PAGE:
‘Integrated airport’ tests future ATC technologies

 - July 5, 2007, 5:01 AM

A consortium of academia and industry participants has launched a four-year program to evaluate the air traffic management (ATM) processes required to handle the forecast doubling, and perhaps tripling, of air traffic by 2025. Called the Integrated Airport and initiated independent of the FAA, the program aims to create a proactive research and development environment while demonstrating the synergy among current and emerging ATM technologies and showing the feasibility of accelerating their implementation.

Conceived in 2005 by Embry-Riddle Aeronautical University, Daytona Beach, and Lockheed Martin Transport and Security Solutions, the program is a cooperative effort with Daytona Beach International Airport and the airport’s Volusia County owners. Project officials said their objective is to “create the only national test bed to integrate product solutions from different competing aerospace companies.” Additionally, they point out that it is “the only partnership with an aerospace university that will provide simulation-based research and development testing and analysis of the solutions provided.”

Ian Wilson, director of ERAU’s Center for Applied ATM Research and the project’s principal investigator, told AIN that while ongoing studies under the FAA’s NextGen and Eurocontrol’s Single European Sky ATM Research Program were essential, he believes a sufficient number of elements of the future ATM system have already been tested individually, and it is now time to put these available “building blocks” together for integrated evaluation.

Wilson stated that the project provides the foundation of an advanced, comprehensive ATM technology test facility that will incorporate a real-world flight environment for the integration and evaluation of new concepts as they are introduced, thereby providing early measures of benefits or identification of unforeseen issues. He said Daytona was ideally situated for this work, lying below less busy airspace between two heavily traveled air routes from southern Florida to the Northeast to the east and to the Midwest and West Coast to the west.

Since 2005, the project has expanded into a broader partnership, with corporate investment estimated to reach between $15 million and $20 million by next year.

While membership is not limited to private industry, no U.S. government body, such as the FAA’s Joint Planning and Development Office, which is currently developing a blueprint for the FAA’s future NextGen system, has yet requested membership. But Wilson does not see any conflict. “I expect that our ongoing evaluations will provide valuable data and insights to NextGen as both projects proceed,” he said, noting that the Daytona project is always open to evaluation by the FAA and other bodies.

The four-phase program will build progressively on the experience of the previous phases while adding new technologies as they become available. Phase one is dedicated to airport safety and security; phase two studies airport capacity and efficiency, and surface management. Next the program focuses on airport 4-D trajectory-based arrival and departure management, and integrated weather, followed by airport all-weather operations and integration of advanced automated systems.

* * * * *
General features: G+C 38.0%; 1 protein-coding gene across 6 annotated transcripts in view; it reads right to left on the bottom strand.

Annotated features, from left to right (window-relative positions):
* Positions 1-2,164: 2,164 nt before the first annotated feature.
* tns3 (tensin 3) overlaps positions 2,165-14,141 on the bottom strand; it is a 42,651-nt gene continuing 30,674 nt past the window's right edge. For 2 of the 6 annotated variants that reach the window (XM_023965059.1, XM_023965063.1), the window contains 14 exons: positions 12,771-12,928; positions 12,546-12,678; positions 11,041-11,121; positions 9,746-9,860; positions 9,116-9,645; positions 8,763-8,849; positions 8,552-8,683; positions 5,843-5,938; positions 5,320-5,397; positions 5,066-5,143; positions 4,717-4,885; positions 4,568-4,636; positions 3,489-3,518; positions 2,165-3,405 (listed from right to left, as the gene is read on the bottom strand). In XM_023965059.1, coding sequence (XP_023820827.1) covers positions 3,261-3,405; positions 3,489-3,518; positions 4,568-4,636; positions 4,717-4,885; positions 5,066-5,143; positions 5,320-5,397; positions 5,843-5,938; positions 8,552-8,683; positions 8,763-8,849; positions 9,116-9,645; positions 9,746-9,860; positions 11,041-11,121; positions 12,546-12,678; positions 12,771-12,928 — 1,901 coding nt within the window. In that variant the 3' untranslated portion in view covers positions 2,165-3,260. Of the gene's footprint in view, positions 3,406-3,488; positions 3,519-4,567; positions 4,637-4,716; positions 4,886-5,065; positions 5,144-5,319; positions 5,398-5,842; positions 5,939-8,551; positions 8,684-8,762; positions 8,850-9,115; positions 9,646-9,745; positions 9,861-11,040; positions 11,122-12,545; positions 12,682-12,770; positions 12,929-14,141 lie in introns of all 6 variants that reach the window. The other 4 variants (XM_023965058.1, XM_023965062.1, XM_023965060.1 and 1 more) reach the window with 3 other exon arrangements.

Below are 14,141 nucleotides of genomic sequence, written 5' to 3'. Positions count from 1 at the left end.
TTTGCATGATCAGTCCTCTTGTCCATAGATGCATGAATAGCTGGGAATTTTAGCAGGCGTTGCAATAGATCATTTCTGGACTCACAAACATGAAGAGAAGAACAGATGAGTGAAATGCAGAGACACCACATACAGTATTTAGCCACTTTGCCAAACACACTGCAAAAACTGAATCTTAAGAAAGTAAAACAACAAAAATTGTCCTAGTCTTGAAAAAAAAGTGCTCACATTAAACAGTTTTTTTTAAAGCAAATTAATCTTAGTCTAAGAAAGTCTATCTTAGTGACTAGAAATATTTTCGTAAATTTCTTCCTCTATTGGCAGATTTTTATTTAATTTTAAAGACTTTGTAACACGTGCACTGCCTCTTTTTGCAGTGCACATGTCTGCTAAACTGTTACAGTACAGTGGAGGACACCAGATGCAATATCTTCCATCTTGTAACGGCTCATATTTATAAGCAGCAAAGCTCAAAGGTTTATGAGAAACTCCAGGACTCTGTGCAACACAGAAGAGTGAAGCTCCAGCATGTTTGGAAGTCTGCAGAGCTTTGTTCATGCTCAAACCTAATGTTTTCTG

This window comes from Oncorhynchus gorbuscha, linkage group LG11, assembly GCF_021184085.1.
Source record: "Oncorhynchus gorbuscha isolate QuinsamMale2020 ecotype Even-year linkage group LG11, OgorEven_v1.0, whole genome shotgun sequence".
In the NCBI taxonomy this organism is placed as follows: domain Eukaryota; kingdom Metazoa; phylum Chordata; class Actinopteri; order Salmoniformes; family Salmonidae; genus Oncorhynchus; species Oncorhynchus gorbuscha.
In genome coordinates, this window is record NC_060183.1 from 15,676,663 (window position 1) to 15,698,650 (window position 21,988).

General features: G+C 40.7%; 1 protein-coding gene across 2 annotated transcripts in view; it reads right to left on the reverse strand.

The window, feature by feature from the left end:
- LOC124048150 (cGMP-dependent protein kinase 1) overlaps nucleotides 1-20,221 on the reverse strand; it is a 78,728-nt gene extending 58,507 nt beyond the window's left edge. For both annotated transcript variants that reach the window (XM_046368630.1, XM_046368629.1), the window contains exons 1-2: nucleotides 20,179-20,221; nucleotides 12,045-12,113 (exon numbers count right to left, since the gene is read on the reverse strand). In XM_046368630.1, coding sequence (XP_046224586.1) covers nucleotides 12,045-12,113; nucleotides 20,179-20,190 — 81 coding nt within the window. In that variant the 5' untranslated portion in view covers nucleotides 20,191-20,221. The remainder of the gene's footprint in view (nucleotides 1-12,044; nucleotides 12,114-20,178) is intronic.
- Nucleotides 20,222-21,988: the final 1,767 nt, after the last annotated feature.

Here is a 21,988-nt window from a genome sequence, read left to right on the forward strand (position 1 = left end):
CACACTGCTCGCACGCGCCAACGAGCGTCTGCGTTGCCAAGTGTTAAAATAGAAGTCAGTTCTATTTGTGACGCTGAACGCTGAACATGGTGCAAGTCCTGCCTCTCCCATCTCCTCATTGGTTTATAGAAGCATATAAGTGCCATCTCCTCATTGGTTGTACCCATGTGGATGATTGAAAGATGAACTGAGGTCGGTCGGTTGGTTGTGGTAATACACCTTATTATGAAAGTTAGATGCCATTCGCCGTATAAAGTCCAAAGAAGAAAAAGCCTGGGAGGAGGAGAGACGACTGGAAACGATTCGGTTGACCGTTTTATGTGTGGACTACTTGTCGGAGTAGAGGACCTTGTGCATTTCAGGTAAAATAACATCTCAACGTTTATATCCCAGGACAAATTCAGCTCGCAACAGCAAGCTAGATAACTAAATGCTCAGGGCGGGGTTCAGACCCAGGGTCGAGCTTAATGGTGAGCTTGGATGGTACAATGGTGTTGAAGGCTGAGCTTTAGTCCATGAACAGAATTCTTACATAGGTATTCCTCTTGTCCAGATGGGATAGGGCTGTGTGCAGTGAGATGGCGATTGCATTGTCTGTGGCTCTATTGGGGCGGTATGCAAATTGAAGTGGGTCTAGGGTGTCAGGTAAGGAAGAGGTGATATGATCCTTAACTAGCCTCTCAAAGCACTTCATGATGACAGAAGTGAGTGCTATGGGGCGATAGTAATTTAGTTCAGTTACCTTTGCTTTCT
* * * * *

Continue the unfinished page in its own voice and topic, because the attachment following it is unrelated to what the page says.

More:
Thinking beyond the Airport
Wilson stressed that the project does not view airports in isolation. “Airports are no longer simply starting and stopping ‘stove pipes,’” he stated, “but are integral elements in an aircraft’s total trajectory, including its ground movements between flights.” He pointed out that tests have shown that with today’s advanced flight management systems and controller ATM tools, coupled with the knowledge of individual aircraft runway stopping distances, exit procedures and taxiing times, ramp arrivals could be predicted within several seconds when the aircraft is 200 miles away. Consequently, the Daytona program will integrate ground safety, security and efficiency with real-time airspace management.

While some test scenarios–such as uninterrupted 4-D aircraft trajectories from startup to shutdown–might seem futuristic, Wilson’s experience with Eurocontrol’s program for harmonized ATM research and other advanced projects has convinced him that they are realistically achievable, and much sooner than commonly thought. “A remarkable amount of advanced ATM work has already been done here and in Europe,” he said, “but it simply hasn’t been adequately recognized.”

The demonstration program was formally launched at Daytona Beach in April, where consortium members presented their individual technologies and described their potential contribution to the future ATM system. Potential is the key word, since the program’s purpose is to evaluate current and emerging technologies, with the distinct possibility that today’s “cutting edge” systems might need significant modification to handle tomorrow’s demands. But the project partners see real benefit in the rigorous, independent analysis to which their current and proposed systems will be subjected, since it will provide them with valuable insights toward meeting the needs of the future ATM environment.

In parallel, experts in Embry-Riddle’s airport and airspace management faculty will collect and analyze the evaluation data and place it in a national airspace simulation model. This will allow pilots, air traffic controllers, dispatchers and others to become familiar with new concepts and technologies in a realistic environment.

The consortium intends to hold periodic progress demonstrations and briefings at Daytona Beach, with the next demonstration planned for September.